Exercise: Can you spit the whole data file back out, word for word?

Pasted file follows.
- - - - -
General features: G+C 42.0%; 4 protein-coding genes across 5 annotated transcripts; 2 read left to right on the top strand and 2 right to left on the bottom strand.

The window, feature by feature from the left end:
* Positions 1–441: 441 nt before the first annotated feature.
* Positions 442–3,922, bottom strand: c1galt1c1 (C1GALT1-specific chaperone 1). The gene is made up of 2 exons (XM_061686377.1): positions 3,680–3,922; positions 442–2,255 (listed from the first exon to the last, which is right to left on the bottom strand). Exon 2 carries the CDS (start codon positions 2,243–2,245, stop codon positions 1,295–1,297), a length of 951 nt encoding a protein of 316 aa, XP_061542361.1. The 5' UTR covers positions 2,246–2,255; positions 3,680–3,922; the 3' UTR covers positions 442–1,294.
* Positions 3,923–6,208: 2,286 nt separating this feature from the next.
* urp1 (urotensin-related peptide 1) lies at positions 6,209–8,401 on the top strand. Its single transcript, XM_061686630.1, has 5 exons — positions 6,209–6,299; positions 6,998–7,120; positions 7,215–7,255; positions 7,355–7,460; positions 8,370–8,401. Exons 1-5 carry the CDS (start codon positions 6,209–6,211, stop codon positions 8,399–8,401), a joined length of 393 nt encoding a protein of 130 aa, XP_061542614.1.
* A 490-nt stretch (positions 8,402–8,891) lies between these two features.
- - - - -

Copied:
General features: G+C 42.0%; 4 protein-coding genes across 5 annotated transcripts; 2 read left to right on the top strand and 2 right to left on the bottom strand.

The window, feature by feature from the left end:
* Positions 1–441: 441 nt before the first annotated feature.
* Positions 442–3,922, bottom strand: c1galt1c1 (C1GALT1-specific chaperone 1). The gene is made up of 2 exons (XM_061686377.1): positions 3,680–3,922; positions 442–2,255 (listed from the first exon to the last, which is right to left on the bottom strand). Exon 2 carries the CDS (start codon positions 2,243–2,245, stop codon positions 1,295–1,297), a length of 951 nt encoding a protein of 316 aa, XP_061542361.1. The 5' UTR covers positions 2,246–2,255; positions 3,680–3,922; the 3' UTR covers positions 442–1,294.
* Positions 3,923–6,208: 2,286 nt separating this feature from the next.
* urp1 (urotensin-related peptide 1) lies at positions 6,209–8,401 on the top strand. Its single transcript, XM_061686630.1, has 5 exons — positions 6,209–6,299; positions 6,998–7,120; positions 7,215–7,255; positions 7,355–7,460; positions 8,370–8,401. Exons 1-5 carry the CDS (start codon positions 6,209–6,211, stop codon positions 8,399–8,401), a joined length of 393 nt encoding a protein of 130 aa, XP_061542614.1.
* A 490-nt stretch (positions 8,402–8,891) lies between these two features.